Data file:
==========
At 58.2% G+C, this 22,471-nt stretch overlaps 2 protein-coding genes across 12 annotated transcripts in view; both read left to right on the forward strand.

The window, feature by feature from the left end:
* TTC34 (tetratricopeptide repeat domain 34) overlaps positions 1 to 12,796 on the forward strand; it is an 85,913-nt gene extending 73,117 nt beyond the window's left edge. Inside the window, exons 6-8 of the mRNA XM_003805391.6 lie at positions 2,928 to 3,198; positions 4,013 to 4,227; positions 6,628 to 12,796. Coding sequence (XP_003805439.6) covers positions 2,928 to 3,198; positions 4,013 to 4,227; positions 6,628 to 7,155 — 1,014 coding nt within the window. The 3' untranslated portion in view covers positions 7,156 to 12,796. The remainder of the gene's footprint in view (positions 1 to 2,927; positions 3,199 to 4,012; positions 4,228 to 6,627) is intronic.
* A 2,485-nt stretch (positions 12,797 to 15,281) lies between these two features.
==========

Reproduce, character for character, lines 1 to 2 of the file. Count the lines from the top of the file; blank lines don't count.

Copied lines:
At 58.2% G+C, this 22,471-nt stretch overlaps 2 protein-coding genes across 12 annotated transcripts in view; both read left to right on the forward strand.

The window, feature by feature from the left end: